RIYADH/KHOBAR, Saudi Arabia (Reuters) - Several of Saudi Arabia’s largest listed companies said on Monday they would pay out hundreds of millions of dollars in bonuses, days after the new king ordered a handout to Saudi state employees to mark his accession.
Saudi Arabia has sold minority stakes in big state firms and listed them on its bourse partly to expose them to market discipline. Monday’s announcements illustrated, before the market opens to direct foreign investment later this year, that the firms sometimes still act like government bodies.
“I expect almost all Saudi listed and non-listed companies to make such payments, which will have a short-term impact on their operating profitability,” said Shakeel Sarwar, head of asset management at Securities & Investment Co in Bahrain.
“But the beneficiaries of these payouts will spend the money and that should help consumer stocks plus banks, which might see retail loans increase. Overall, this should benefit the economy.”
Saudi Electricity Co (5110.SE) will distribute 545 million riyals (99 million pounds) among its Saudi employees, it said in a bourse statement on Monday. Bonuses will not exceed 50,000 riyals per staff member. The government owns 81 percent of the Gulf’s largest utility, according to Reuters data.
Saudi Telecom Co 7010.SE, 70 percent state-owned, will pay an extra 395 million riyals to its Saudi employees, it said in a similar filing, adding that the payout would be recorded in its first-quarter earnings.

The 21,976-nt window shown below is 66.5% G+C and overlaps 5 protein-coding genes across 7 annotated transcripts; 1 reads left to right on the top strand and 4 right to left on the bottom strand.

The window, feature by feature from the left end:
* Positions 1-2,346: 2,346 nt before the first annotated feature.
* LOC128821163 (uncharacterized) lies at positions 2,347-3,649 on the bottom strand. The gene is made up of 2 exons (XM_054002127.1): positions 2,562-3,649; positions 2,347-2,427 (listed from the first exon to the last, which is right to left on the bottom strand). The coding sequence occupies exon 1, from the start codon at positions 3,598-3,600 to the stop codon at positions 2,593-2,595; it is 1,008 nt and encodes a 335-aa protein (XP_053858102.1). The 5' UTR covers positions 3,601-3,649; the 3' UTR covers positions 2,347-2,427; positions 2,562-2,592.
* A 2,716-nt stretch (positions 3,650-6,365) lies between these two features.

Saudi Basic Industries Corp (2010.SE) (SABIC), the Gulf’s biggest list company and one of the world’s top petrochemical producers, will pay two months’ basic salary to Saudi employees and has recommended its subsidiaries and affiliates do likewise, according to an internal memorandum seen by Reuters and confirmed by an official source.
SABIC’s units include Saudi Arabia Fertiliser Co 2020.SE, Saudi Kayan Petrochemical Co 2350.SE and Yanbu National Petrochemical Co 2290.SE.
Southern Province Cement 3050.SE, majority-owned by state funds, revealed it would pay two months’ salary to Saudi employees, plus half a month’s pay to non-Saudis.
Several of the country’s largest banks will also pay two-month bonuses, according to financial news website Argaam. The government owns major stakes in National Commercial Bank (1180.SE), Samba Financial Group 1090.SE and Riyad Bank 1010.SE, Reuters data shows.
Last week, Saudi Arabia’s newly crowned King Salman ordered the immediate payment of two months of bonus salary to all state employees and pension to retired government workers, marking his accession after the death of his brother King Abdullah.
Salman’s announcement did not give a monetary figure, but analysts said the payout to state employees could be worth some 70 billion riyals, while additional handouts to pensioners, students and others could make total state spending much larger.
Government handouts are a tradition in Saudi Arabia at times of political transition or tension. After uprisings in some other Arab countries in 2011, Abdullah announced tens of billions of dollars of new welfare spending, and some Saudi companies followed suit with their own handouts.
“Saudi companies don’t pay income tax, so these occasional one-off payments can be construed as indirect taxes for the benefit of the overall society and population,” said Sarwar.
Additional reporting by Amena Bakr in Doha and Matt Smith in Dubai; Writing by Matt Smith; Editing by Andrew Torchia